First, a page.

anti social media

Houston startup aims to flip the script on social media marketing

Big companies are using your data to make a profit — but what if you got a kickback of that cash? That's what Houston-based Social Chains is trying to do. Pexels

Social media companies are using user data for their own financial gain, but what if users had a cut in the profits? That's the business model for Houston-based Social Chains.

"Social Chains is a social media platform of real people, real privacy, and real rewards," says Srini Katta, founder and CEO of the company. "We're fixing three problems in the social media industry."

The first problem is that user data has market value, but only the Facebook, Google, and other platforms are reaping the rewards, not the user, who's the backbone of the platform. User privacy and a growing number of fake accounts are the other issues Social Chains addresses. Katta says he realized that most importantly, users should own their data

"On our platform, the user is a stakeholder. Our platform distributes 50 percent of the profits to the users," he says.

User privacy is protected and encrypted on this new platform, and users must register with a government-issued identification. Social Chains prevents fake accounts by using facial recognition.

The biggest differentiating factor of this platform is that users make real money, but it's kept track by the site's token system, which uses blockchain technology, and users receive some of the so-called "S tokens" just for signing up. And, businesses only pay for the ads that users engage with. For instance, for a marketing email, businesses will only pay for the emails that were actually opened. It's a win-win situation, as the user receives a kickback whenever they open a marketing email or engage with ads.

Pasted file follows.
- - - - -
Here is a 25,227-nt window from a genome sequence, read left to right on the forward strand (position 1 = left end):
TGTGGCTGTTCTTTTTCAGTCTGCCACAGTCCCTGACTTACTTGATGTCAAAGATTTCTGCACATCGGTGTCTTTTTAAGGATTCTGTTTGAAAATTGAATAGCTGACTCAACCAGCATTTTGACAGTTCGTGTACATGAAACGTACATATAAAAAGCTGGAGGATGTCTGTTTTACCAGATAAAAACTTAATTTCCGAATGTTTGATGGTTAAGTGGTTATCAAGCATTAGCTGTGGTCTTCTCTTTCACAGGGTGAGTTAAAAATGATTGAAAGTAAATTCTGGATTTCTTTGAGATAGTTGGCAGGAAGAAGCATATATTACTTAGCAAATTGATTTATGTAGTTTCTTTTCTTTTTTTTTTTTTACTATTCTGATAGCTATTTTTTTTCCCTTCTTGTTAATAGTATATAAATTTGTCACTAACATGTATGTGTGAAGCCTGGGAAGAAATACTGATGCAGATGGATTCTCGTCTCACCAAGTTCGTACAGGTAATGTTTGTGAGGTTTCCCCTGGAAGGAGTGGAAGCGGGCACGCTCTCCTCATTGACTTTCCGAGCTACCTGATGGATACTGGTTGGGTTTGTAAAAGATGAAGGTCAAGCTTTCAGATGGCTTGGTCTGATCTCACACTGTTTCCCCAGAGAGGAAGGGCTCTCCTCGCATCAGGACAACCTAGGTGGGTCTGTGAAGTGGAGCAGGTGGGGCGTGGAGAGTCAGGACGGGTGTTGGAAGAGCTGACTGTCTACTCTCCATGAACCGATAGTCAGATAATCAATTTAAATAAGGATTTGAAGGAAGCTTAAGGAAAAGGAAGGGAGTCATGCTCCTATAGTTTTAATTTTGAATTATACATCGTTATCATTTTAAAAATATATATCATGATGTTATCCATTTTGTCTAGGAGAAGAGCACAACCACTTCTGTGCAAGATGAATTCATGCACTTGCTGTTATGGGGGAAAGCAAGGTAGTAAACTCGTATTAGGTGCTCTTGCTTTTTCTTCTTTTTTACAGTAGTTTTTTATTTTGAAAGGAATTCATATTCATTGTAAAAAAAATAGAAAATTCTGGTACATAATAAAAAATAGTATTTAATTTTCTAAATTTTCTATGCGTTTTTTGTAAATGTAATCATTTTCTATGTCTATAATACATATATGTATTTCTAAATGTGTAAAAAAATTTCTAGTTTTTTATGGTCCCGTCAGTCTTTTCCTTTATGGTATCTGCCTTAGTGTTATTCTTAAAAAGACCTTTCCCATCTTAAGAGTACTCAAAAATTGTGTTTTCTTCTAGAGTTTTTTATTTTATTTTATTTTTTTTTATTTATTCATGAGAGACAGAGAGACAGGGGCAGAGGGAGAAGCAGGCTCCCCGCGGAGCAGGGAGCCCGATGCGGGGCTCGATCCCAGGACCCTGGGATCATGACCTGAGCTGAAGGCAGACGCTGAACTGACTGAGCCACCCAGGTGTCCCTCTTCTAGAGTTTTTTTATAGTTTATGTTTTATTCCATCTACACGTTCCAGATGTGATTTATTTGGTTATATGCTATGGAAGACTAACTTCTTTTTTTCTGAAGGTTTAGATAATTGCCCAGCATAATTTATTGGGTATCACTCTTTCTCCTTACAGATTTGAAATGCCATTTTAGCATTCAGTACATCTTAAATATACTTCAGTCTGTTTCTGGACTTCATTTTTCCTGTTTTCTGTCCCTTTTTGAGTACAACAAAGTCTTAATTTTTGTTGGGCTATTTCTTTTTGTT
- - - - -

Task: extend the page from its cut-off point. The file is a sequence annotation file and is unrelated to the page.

Social Chains already has 5,000 users and, Katta says, that's with little to no marketing efforts. Currently, he's been working out a few kinks before launching into marketing for the platform, though he expects to do that beginning next month. Most of Social Chain's current users are high school to college students, so that will be the primary demographic for the marketing strategy.

Katta says he first encountered some of the challenges using social media marketing at one of his former startups when attempting to use Facebook ads to grow the company. He says he saw increased engagement, but not as significant of an increase in sign ups on his company page.

"We looked back to see who are the people clicking on the ads," he says. "We looked at their profiles, and they were not from the United States, even though we had given geographic preferences."

He found out that third party ad management platforms were working with Facebook and click farms all around the world to increase engagement results. Katta starting thinking of a solution for this marketing problem.

"Then, in 2016, with the rise of 'fake news,' we realized this was a bigger problem," he says.

In addition to user growth, Katta hopes to grow his investors, and the company is seeking funds for its seed round in 2019.

"To be honest, we need $100 million to build this out, so we're trying to raise money," Katta says. "Personally, I've put in $3.5 million before I took any money from investors. I have a lot of skin in the game."

Currently, Social Chains has three team members, with a fourth joining soon. Diane Yoo, who is a founding member and director of the Rice Angel Network, leads growth and investor relations for the company. One obstacle for the team has been being spread out from Houston to The Woodlands and even Austin.